Israel Folau debut gives rugby league the spotlight it craves, but at a cost

Aaron Bower
Photograph: Raymond Roig/AFP via Getty Images

How does a sport get everything it has ever wanted without courting some controversy along the way? That is a question rugby league has spent the past fortnight arguing about with itself. Practically since the sport was created in 1895, rugby league has craved a greater slice of the spotlight and pushed for mainstream media attention on a wider scale.

This weekend league will get its moment in the spotlight when Super League’s most controversial signing makes his debut in Perpignan. Israel Folau’s arrival at Catalans Dragons sparked a spike of interest in league that many of the sport’s devoted fans have craved for decades – but this is a true test of whether there is actually such a thing as bad publicity.

“I do not think his signing should have been entertained whatsoever,” said the Wakefield chief executive, Michael Carter. His counterpart at Hull KR, Neil Hudgell, subsequently wrote a letter to Catalans threatening legal action should the competition suffer any losses as a result of Folau’s well-publicised views that cost him his contract with Rugby Australia last year.

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Folau himself has now admitted he contemplated walking away altogether, telling the local Perpignan newspaper L’Independent: “Yes, of course I thought about ending my career and doing other things.” No one, it seems, wants Folau here except Catalans themselves, who have promised to tear up his contract if there is any recurrence of his homophobic social media posts that emerged last year.

The uproar surrounding Folau may trick some outsiders into thinking rugby league is a squeaky-clean sport where even being caught stealing a chocolate bar from the newsagents as a child blackballs you from the game for life. It is far from that, as events concerning the Warrington centre Anthony Gelling have proven this week. Almost every club that supported Hudgell’s letter have housed a controversial figure at some stage.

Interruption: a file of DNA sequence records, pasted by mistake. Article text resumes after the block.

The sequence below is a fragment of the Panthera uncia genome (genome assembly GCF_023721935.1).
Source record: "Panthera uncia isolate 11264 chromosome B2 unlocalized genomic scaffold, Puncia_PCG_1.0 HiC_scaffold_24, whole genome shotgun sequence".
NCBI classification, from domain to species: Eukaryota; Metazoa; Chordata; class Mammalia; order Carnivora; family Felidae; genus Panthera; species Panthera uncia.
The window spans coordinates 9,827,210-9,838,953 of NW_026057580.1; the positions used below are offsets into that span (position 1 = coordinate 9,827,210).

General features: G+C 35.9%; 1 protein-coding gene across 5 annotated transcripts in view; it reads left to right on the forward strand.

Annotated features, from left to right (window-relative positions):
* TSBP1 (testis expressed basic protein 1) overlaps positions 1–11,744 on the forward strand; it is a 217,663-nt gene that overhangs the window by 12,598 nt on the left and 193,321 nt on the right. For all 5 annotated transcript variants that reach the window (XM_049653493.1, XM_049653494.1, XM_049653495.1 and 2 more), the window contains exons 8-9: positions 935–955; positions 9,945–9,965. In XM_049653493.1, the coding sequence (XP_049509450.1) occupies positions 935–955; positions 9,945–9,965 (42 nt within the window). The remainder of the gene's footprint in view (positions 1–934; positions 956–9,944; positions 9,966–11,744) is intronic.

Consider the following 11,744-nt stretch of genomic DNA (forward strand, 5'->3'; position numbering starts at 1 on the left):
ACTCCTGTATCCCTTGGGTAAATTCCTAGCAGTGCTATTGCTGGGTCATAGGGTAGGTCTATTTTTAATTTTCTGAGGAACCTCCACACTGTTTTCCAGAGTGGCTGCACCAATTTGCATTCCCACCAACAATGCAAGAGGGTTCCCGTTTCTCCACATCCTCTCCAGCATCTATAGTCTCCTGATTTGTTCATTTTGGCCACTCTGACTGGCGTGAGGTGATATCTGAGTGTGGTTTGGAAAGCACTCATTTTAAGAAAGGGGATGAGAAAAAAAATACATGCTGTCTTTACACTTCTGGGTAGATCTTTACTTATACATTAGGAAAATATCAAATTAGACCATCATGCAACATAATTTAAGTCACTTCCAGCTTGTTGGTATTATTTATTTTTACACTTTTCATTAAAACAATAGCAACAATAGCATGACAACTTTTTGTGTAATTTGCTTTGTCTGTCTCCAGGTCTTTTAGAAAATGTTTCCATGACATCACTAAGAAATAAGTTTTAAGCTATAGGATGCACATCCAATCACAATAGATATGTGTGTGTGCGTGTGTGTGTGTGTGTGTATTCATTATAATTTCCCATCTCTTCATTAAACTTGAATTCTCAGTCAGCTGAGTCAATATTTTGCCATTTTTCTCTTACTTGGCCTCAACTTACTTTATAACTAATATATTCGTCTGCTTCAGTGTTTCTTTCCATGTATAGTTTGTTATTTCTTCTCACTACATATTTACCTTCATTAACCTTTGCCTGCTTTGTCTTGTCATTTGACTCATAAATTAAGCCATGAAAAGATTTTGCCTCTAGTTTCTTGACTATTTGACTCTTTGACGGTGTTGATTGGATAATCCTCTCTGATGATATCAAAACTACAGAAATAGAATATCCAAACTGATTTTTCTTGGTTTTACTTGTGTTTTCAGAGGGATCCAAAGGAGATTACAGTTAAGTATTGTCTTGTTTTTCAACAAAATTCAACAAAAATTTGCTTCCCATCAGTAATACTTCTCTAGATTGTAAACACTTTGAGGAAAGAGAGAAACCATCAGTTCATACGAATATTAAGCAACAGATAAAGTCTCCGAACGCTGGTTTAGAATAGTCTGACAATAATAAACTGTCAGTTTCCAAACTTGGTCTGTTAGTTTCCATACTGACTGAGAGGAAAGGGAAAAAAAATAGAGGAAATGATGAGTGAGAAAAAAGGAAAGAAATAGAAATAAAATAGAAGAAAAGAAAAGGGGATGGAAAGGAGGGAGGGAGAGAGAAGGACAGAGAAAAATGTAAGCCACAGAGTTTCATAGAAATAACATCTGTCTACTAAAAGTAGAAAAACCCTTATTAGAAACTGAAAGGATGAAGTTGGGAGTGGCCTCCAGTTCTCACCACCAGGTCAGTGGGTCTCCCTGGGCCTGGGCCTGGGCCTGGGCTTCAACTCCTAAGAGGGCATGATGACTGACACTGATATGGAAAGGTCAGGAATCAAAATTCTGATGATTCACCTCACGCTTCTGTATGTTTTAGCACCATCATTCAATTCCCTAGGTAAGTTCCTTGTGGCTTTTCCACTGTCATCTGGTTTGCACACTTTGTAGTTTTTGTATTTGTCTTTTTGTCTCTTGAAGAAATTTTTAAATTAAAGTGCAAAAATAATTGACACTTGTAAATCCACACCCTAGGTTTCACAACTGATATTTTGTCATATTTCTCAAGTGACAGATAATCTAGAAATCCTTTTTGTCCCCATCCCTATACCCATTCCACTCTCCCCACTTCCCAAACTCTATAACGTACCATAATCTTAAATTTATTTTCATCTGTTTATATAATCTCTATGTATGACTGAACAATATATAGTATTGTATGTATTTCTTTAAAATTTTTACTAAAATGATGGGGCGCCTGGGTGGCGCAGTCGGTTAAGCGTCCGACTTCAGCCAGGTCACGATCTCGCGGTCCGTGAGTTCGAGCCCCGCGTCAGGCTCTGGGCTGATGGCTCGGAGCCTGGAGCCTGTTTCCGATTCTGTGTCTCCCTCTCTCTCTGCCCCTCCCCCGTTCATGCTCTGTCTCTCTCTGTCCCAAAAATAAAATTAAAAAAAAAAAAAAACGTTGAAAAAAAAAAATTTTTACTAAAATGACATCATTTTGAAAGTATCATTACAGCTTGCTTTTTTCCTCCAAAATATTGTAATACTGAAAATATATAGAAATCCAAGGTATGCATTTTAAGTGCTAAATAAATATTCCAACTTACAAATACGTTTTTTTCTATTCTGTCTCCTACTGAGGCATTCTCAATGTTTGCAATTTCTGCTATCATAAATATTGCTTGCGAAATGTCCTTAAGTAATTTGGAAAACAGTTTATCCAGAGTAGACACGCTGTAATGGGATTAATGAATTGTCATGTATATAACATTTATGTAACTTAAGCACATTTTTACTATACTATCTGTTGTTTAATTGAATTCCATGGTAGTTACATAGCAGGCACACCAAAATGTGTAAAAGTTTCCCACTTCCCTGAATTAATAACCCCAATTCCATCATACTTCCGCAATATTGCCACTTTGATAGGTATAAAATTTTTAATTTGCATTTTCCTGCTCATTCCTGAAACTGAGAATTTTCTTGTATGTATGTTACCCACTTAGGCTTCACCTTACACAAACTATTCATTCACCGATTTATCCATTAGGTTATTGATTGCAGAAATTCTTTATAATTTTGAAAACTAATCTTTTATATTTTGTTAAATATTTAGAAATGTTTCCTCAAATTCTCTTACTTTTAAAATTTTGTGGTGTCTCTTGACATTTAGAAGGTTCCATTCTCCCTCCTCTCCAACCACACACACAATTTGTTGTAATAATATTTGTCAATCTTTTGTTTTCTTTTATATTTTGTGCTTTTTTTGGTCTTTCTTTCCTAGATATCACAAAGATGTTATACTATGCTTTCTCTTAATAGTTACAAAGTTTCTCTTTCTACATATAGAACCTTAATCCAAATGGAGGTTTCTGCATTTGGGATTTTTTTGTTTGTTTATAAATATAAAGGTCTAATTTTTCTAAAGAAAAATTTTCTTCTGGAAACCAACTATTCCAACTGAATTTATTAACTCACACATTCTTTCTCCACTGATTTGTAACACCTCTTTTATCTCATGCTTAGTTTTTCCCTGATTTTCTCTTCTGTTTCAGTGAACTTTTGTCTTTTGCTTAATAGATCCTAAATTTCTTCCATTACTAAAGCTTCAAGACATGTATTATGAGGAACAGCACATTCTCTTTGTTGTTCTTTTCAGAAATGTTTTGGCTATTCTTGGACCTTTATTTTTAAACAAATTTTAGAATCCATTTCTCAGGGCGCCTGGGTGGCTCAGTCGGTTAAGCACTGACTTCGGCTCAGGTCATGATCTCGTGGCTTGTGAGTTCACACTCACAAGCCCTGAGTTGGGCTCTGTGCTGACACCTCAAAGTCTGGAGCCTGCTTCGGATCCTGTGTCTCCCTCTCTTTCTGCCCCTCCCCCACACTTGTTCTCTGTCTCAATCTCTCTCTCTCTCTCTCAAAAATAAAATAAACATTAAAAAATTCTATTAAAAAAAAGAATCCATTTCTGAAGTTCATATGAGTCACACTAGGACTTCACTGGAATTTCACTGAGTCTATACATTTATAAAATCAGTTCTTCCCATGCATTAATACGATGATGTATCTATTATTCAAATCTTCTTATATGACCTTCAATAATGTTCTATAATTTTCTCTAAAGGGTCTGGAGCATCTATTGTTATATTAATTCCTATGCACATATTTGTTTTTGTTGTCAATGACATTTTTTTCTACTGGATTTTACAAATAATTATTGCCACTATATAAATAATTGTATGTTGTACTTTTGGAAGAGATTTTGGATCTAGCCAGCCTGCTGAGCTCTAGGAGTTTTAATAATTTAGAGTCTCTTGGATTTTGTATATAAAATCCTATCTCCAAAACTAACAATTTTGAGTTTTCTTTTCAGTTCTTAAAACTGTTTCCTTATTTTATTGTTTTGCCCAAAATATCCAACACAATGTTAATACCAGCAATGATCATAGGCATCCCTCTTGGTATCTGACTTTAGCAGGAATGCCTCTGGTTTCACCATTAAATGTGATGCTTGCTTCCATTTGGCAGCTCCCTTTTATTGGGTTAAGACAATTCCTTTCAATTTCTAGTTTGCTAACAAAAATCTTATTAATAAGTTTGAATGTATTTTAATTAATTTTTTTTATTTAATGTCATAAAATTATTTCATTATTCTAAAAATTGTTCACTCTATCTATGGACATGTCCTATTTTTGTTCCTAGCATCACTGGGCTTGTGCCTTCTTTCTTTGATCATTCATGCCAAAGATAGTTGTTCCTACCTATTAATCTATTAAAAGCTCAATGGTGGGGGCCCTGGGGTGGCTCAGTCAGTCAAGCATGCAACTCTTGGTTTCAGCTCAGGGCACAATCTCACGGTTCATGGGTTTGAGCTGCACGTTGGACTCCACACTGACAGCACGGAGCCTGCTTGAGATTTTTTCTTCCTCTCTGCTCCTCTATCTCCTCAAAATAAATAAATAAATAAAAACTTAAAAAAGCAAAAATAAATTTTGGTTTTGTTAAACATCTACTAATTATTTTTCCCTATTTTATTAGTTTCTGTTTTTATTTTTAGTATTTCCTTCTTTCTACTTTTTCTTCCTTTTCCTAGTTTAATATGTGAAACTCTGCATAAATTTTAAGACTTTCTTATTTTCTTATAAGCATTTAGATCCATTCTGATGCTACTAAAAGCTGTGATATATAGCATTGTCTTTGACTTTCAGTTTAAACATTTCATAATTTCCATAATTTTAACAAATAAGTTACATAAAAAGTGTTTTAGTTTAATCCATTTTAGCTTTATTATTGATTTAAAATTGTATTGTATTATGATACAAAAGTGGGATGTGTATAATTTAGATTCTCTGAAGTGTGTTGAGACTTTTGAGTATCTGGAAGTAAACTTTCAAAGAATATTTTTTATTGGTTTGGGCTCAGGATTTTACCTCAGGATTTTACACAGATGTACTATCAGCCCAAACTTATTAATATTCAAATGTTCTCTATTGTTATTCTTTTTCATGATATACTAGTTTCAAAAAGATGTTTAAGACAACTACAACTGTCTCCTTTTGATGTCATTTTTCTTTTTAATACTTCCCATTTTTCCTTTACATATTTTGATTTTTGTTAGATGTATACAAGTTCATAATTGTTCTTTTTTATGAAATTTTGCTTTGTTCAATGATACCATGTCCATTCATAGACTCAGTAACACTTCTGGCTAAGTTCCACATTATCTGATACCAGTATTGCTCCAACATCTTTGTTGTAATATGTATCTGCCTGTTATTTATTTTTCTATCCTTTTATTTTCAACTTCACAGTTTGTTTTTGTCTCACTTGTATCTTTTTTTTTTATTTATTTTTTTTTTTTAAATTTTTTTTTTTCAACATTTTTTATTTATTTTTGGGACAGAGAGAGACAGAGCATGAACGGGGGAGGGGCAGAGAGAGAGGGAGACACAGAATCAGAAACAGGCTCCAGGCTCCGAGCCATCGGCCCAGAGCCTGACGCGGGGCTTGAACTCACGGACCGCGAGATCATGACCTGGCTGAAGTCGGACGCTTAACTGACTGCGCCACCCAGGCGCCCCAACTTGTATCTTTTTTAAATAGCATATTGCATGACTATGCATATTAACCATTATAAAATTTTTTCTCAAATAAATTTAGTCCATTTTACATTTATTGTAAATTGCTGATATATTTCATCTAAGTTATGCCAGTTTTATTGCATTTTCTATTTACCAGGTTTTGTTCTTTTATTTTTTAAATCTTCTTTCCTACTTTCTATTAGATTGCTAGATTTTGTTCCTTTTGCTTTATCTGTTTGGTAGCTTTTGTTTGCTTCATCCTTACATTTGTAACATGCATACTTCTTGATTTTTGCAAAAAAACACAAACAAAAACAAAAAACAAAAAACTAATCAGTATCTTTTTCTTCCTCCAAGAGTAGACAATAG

Catalans themselves have had no shortage of players with chequered pasts; Todd Carney, Kenny Edwards and Greg Bird have all arrived in Perpignan following various off-field controversies. Some have been exiled from Australia’s NRL as a result of their misdemeanours. The big difference here though is that they and so many others have shown something Folau has not: remorse. Even a fortnight on from his unveiling, there remains a feeling of trepidation in the sport’s corridors surrounding Folau. No club chief executives – who had privately lambasted Catalans’ decision to sign the 30-year-old – were willing to be quoted publicly on their thoughts ahead of his debut on Saturday.

Israel Folau trains with his Catalans Dragons teammates. Photograph: Raymond Roig/AFP via Getty Images

Now rugby league watches with bated breath to see how his Catalans career unfolds, and the impact it will have on the sport. Many have had their say, Super League has introduced rulings – albeit somewhat flimsy ones – to try to block controversial signings such as Folau in the future, but the fact is Folau is here and is ready to play.

Stripping back the outrage towards his views for a moment, seeing how Folau performs on the field will be fascinating. With the 30-year-old likely to play in the centres – and reportedly training well despite having not played league for a decade – Castleford, Catalans’ opponents on on Saturday, admit they have, according to their coach, Daryl Powell, devised a plan to see if Folau is “still any good” at the game he grew up playing.

You only have to look back two years to remember the furore surrounding Ben Barba, who had to serve a lengthy drugs ban after joining St Helens from Toulon in mid-2017, amid considerable concern from rival clubs over him being allowed to join Super League. By the time he left St Helens 18 months later, any misdemeanours had been forgotten, and Barba had won the competition’s Man of Steel award following a remarkable 2018 season for the Saints.

Folau’s ability suggests he could easily do something similar – but Barba made a public and conscious effort to atone. Folau has not, and that is what stings many the most. Thankfully for both him and Catalans – who have been at the centre of an unprecedented media storm this week – the talking will stop at 5pm on Saturday: at least for 80 minutes.

Rugby league has spent two tumultuous weeks wrestling with its own conscience over Folau. With a new TV deal that could shape the game’s long-term future to negotiate over the next 18 months, some – albeit privately – think the boom in exposure from Folau may actually help. Others think it will hinder. Only at the end of this latest saga will we genuinely know the answer to that: and whether this has done any good for a sport stuck in a 125-year crisis of confidence.